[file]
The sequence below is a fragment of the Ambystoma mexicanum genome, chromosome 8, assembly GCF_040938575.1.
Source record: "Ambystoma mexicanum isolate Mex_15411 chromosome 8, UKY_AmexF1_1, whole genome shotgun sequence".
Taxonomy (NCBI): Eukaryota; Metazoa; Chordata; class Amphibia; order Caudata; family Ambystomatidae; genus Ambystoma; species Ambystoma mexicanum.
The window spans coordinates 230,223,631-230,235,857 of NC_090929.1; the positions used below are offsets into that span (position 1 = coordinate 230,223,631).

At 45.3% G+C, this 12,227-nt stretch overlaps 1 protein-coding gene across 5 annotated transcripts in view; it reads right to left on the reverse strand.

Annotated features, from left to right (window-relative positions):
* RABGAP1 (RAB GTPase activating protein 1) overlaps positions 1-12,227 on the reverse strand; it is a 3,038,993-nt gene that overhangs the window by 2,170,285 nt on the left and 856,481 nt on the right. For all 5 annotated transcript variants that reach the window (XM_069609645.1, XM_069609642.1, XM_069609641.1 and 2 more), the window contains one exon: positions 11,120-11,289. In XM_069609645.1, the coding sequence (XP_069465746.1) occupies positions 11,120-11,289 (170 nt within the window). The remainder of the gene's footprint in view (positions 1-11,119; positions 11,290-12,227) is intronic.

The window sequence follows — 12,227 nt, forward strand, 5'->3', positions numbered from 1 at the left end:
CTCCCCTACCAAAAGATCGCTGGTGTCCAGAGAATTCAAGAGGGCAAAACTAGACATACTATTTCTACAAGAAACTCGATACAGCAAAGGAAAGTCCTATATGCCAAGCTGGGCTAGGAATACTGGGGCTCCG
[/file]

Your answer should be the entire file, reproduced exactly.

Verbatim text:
The sequence below is a fragment of the Ambystoma mexicanum genome, chromosome 8, assembly GCF_040938575.1.
Source record: "Ambystoma mexicanum isolate Mex_15411 chromosome 8, UKY_AmexF1_1, whole genome shotgun sequence".
Taxonomy (NCBI): Eukaryota; Metazoa; Chordata; class Amphibia; order Caudata; family Ambystomatidae; genus Ambystoma; species Ambystoma mexicanum.
The window spans coordinates 230,223,631-230,235,857 of NC_090929.1; the positions used below are offsets into that span (position 1 = coordinate 230,223,631).

At 45.3% G+C, this 12,227-nt stretch overlaps 1 protein-coding gene across 5 annotated transcripts in view; it reads right to left on the reverse strand.

Annotated features, from left to right (window-relative positions):
* RABGAP1 (RAB GTPase activating protein 1) overlaps positions 1-12,227 on the reverse strand; it is a 3,038,993-nt gene that overhangs the window by 2,170,285 nt on the left and 856,481 nt on the right. For all 5 annotated transcript variants that reach the window (XM_069609645.1, XM_069609642.1, XM_069609641.1 and 2 more), the window contains one exon: positions 11,120-11,289. In XM_069609645.1, the coding sequence (XP_069465746.1) occupies positions 11,120-11,289 (170 nt within the window). The remainder of the gene's footprint in view (positions 1-11,119; positions 11,290-12,227) is intronic.

The window sequence follows — 12,227 nt, forward strand, 5'->3', positions numbered from 1 at the left end:
CTCCCCTACCAAAAGATCGCTGGTGTCCAGAGAATTCAAGAGGGCAAAACTAGACATACTATTTCTACAAGAAACTCGATACAGCAAAGGAAAGTCCTATATGCCAAGCTGGGCTAGGAATACTGGGGCTCCG